Mark Carney held a press conference today, and economics commentator Alex Brummer explained that the Bank of England governor "felt he had to do it."
Interest rates are likely to be cut soon to deal with the impact of Brexit, giving strong indications that markets have changed due to the vote.
"What he made clear was, we are without economic management at present, because of the political uncertainty and the political earthquake going on in Westminster," journalist Brummer told Sam Delaney. "Someone has to step into the breach and make sure the economy doesn't go down the plug hole.
"We found this during the financial crisis – the only people who could act save the economy were central bankers.
"You can't stop the economy from crashing or slowing down, but you can make the pain slightly easier, I think that's what he's trying to say.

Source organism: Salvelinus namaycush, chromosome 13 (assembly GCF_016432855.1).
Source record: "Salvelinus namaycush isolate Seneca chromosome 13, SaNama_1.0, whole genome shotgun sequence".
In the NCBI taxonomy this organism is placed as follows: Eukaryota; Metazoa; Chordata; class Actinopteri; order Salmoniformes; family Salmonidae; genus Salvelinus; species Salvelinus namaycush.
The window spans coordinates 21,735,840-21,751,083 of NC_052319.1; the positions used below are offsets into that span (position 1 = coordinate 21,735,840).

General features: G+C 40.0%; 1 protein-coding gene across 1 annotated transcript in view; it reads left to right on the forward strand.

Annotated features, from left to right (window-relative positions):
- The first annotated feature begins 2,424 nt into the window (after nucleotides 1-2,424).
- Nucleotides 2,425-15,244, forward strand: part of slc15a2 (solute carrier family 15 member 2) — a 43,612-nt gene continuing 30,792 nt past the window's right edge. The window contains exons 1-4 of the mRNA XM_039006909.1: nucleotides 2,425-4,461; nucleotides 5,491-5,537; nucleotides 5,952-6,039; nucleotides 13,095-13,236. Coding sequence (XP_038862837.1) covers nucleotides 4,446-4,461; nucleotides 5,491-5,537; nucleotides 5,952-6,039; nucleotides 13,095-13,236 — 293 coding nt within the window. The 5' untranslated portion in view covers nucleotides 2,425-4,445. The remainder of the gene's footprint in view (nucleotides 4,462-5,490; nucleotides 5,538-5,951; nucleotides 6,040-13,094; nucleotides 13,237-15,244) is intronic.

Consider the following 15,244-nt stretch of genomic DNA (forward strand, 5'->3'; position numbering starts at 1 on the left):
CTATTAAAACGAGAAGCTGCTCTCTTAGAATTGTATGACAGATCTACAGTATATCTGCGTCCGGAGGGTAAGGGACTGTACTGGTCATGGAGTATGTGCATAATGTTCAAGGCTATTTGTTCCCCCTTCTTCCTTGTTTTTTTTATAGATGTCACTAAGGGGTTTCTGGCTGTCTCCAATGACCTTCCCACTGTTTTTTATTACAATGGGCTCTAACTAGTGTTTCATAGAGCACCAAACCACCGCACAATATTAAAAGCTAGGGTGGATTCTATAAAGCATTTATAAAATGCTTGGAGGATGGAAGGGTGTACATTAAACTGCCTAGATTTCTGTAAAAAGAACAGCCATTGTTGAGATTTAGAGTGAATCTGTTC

"I just think he felt he had to intervene and do something, and say 'we are standing here, we are going to make sure that businesses can get the credit to keep on doing business, consumers can still buy their cars, and the housing market doesn't freeze up' and so on."
He also suggested what Carney could do in order to help the economy.
"The first thing he can do of course is the interest rates are not very high. They're 0.5 per cent, but you can cut from 0.5 per cent to 0.25 per cent, so that’s a possibility.
"We have what we call quantity easing, which is buying in bonds of one kind or another, they can be government bonds, the bonds which the government issues to pay off its borrowings, and he can buy some of those and hold them for a period of time, and that pushes money into the economy."